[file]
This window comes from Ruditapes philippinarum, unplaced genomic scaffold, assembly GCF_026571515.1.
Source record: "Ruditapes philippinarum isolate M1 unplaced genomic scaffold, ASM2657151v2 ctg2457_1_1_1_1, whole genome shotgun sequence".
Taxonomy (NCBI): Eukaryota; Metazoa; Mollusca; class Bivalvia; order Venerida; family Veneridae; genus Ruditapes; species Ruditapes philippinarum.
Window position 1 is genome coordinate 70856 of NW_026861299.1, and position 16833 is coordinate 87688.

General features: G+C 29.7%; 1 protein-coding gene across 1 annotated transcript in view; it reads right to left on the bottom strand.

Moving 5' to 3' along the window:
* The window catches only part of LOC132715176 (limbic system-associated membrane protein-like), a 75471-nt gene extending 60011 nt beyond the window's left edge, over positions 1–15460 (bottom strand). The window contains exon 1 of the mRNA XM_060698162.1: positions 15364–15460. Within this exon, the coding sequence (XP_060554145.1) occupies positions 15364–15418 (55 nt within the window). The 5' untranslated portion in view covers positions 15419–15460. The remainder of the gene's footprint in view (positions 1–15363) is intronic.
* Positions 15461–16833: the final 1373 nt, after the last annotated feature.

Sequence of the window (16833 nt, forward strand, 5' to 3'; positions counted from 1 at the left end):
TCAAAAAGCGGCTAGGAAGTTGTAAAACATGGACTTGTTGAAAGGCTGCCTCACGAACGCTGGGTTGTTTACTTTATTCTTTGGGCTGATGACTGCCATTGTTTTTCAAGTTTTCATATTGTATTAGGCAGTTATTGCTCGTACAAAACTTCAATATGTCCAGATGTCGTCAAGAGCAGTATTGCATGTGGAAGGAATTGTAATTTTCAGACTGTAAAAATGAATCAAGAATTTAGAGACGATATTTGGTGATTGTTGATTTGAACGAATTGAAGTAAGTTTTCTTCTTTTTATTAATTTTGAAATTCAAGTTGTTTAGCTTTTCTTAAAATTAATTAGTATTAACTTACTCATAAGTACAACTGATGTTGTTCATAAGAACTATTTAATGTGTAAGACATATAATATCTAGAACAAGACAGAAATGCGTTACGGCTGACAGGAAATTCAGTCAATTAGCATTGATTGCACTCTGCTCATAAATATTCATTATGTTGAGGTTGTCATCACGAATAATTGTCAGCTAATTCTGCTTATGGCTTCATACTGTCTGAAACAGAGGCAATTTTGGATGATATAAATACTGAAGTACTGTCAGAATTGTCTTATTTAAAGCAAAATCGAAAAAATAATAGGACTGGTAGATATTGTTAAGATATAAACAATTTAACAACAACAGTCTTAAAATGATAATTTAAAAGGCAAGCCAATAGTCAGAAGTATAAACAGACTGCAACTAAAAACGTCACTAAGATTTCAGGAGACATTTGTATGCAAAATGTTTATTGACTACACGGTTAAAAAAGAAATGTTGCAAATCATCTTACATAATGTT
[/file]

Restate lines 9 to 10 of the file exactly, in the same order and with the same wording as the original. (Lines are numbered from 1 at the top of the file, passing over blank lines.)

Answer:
Sequence of the window (16833 nt, forward strand, 5' to 3'; positions counted from 1 at the left end):
TCAAAAAGCGGCTAGGAAGTTGTAAAACATGGACTTGTTGAAAGGCTGCCTCACGAACGCTGGGTTGTTTACTTTATTCTTTGGGCTGATGACTGCCATTGTTTTTCAAGTTTTCATATTGTATTAGGCAGTTATTGCTCGTACAAAACTTCAATATGTCCAGATGTCGTCAAGAGCAGTATTGCATGTGGAAGGAATTGTAATTTTCAGACTGTAAAAATGAATCAAGAATTTAGAGACGATATTTGGTGATTGTTGATTTGAACGAATTGAAGTAAGTTTTCTTCTTTTTATTAATTTTGAAATTCAAGTTGTTTAGCTTTTCTTAAAATTAATTAGTATTAACTTACTCATAAGTACAACTGATGTTGTTCATAAGAACTATTTAATGTGTAAGACATATAATATCTAGAACAAGACAGAAATGCGTTACGGCTGACAGGAAATTCAGTCAATTAGCATTGATTGCACTCTGCTCATAAATATTCATTATGTTGAGGTTGTCATCACGAATAATTGTCAGCTAATTCTGCTTATGGCTTCATACTGTCTGAAACAGAGGCAATTTTGGATGATATAAATACTGAAGTACTGTCAGAATTGTCTTATTTAAAGCAAAATCGAAAAAATAATAGGACTGGTAGATATTGTTAAGATATAAACAATTTAACAACAACAGTCTTAAAATGATAATTTAAAAGGCAAGCCAATAGTCAGAAGTATAAACAGACTGCAACTAAAAACGTCACTAAGATTTCAGGAGACATTTGTATGCAAAATGTTTATTGACTACACGGTTAAAAAAGAAATGTTGCAAATCATCTTACATAATGTT